• Interactive process design and dialogue facilitation, strategic planning and collaborative learning, including large-scale conferences and more intimate deliberative dialogue processes engaging participants from across conflict divides;
• Teaching and training in peace processes, conflict transformation, dialogue, problem solving, leadership development and empowerment for social action;
• Policy research, policy dialogue and advocacy on issues connected to war-to-peace transition processes, political negotiation, statebuilding, and civil society roles in peacebuilding.
• Program and project development and proposal preparation; strategic reviews and evaluation.
FACILITATION AND PROCESS DESIGN
• Global conference at UN headquarters “From Reaction to Prevention: the Roles of Civil Society in Preventing Armed Conflict and Building Peace”—process design, preparation and facilitation of plenary and large panel sessions of conference involving more than 1,000 participants from civil society, governments, and IGOs, New York, July 2005
• European Regional Conference of the Global Partnership for the Prevention of Armed Conflict—facilitated a consensus building process for more than 250 people to agree the European Action Agenda, Ireland, April 2004
• “Tools for Peace”—lead facilitator of this international, inter-religious peace conference, Sweden, November 2004
• “Role of the EU in the South Caucasus”, lead facilitator of conference for the Dutch Ministry of Foreign Affairs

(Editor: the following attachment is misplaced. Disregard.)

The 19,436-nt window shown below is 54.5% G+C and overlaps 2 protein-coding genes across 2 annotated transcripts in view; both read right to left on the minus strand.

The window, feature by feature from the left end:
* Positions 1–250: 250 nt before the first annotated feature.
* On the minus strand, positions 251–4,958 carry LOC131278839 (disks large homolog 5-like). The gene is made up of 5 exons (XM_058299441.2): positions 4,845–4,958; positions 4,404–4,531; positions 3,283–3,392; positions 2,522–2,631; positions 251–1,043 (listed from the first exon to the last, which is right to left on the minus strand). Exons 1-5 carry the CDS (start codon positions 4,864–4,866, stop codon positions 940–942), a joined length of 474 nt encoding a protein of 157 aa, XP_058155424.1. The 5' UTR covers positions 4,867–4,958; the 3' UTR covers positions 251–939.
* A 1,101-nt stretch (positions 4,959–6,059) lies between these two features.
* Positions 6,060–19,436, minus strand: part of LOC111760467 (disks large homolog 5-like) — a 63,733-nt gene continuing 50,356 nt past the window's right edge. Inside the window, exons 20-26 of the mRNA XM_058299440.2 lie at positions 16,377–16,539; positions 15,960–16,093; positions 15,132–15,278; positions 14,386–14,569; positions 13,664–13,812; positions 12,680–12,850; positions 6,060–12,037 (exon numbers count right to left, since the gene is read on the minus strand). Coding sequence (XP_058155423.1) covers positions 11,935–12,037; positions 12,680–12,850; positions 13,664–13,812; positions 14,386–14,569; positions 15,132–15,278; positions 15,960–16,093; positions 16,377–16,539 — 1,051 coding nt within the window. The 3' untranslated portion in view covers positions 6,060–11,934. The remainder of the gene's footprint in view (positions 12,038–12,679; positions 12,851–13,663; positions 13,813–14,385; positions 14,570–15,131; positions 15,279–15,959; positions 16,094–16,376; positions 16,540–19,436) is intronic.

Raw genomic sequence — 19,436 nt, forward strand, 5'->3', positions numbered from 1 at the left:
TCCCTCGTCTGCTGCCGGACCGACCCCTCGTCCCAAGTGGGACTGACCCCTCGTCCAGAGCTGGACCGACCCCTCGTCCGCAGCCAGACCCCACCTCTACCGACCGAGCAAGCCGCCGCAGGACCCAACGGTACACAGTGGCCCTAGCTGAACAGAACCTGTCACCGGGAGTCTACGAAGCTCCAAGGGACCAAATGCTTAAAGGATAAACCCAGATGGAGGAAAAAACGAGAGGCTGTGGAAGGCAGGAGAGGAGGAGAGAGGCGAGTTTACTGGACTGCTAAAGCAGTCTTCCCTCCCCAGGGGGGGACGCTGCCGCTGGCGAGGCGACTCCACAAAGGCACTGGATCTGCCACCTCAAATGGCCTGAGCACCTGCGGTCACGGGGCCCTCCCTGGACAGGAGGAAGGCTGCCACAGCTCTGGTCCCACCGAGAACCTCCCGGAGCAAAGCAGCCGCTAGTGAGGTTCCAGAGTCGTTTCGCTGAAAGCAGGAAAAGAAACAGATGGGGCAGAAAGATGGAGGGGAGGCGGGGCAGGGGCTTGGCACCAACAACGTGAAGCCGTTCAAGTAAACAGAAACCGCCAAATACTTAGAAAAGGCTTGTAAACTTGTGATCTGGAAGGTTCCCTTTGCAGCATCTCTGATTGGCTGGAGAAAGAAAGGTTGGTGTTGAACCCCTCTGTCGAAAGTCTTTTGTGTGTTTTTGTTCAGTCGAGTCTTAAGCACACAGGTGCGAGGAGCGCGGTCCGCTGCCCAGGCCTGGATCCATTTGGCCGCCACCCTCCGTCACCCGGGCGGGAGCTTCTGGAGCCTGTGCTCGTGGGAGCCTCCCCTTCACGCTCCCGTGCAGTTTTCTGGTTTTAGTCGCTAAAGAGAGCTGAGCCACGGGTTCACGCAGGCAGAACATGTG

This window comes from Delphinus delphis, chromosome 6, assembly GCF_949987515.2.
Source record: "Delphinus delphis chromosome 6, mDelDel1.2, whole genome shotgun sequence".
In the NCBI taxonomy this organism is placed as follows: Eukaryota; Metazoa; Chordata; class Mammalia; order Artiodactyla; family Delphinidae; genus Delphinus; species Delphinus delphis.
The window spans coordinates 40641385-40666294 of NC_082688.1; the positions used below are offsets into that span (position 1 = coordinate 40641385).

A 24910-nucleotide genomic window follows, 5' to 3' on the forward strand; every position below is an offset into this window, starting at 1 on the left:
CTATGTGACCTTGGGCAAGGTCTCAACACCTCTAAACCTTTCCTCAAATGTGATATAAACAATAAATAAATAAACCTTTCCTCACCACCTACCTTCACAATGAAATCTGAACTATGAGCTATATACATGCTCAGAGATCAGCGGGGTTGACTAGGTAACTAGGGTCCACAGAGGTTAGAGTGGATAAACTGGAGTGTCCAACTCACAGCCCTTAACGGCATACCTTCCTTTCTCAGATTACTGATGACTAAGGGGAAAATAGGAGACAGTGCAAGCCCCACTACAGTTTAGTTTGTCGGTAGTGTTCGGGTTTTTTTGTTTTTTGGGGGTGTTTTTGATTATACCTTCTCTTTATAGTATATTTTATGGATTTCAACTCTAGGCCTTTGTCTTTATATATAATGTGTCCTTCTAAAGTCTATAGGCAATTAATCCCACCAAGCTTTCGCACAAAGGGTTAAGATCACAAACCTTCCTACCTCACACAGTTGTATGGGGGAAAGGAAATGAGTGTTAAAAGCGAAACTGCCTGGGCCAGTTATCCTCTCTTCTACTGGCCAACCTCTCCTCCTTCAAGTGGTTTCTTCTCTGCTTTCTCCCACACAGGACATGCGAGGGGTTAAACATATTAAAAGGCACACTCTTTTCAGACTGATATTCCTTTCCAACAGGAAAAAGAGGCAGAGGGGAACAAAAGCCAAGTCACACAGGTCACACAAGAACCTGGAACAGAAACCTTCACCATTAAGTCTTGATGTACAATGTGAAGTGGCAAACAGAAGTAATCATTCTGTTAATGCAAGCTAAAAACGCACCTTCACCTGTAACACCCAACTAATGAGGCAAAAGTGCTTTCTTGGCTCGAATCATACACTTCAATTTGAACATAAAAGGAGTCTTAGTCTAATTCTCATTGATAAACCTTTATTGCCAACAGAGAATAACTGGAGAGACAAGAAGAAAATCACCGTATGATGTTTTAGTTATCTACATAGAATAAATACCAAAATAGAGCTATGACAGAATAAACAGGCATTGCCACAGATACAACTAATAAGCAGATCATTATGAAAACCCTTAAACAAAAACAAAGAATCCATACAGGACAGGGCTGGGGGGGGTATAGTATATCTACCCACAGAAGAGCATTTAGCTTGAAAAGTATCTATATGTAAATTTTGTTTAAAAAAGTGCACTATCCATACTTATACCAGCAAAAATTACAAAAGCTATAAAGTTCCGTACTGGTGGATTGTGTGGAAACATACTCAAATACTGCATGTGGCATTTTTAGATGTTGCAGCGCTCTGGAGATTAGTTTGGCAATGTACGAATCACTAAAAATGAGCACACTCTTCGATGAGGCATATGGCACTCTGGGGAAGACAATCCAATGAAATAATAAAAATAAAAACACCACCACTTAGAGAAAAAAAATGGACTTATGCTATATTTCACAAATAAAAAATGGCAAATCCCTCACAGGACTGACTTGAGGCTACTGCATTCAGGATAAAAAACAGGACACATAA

• Mennonite Church USA’s “Future Church Summit”, lead designer and facilitator of a multi-phase process for church renewal leading to an interactive multi-stakeholder dialogue involving more than 700 delegates., Jan-July 2017.
Dialogue and joint-analysis
• Designed and facilitated numerous seminars for policy makers, political party representatives, civil society representatives and analysts – many involving participants from across conflict divides – to explore various issues in conflict prevention and learning from peace processes.
• Designed and facilitated a series of deliberative dialogue processes for ethnic leaders inside Myanmar/Burma leading to shared vision for future and action agendas for collaborative work.
• Facilitated a series of workshops for governmental and civil society representatives from five East European countries on key problems in majority/minority relations and wrote published reports of the outcomes.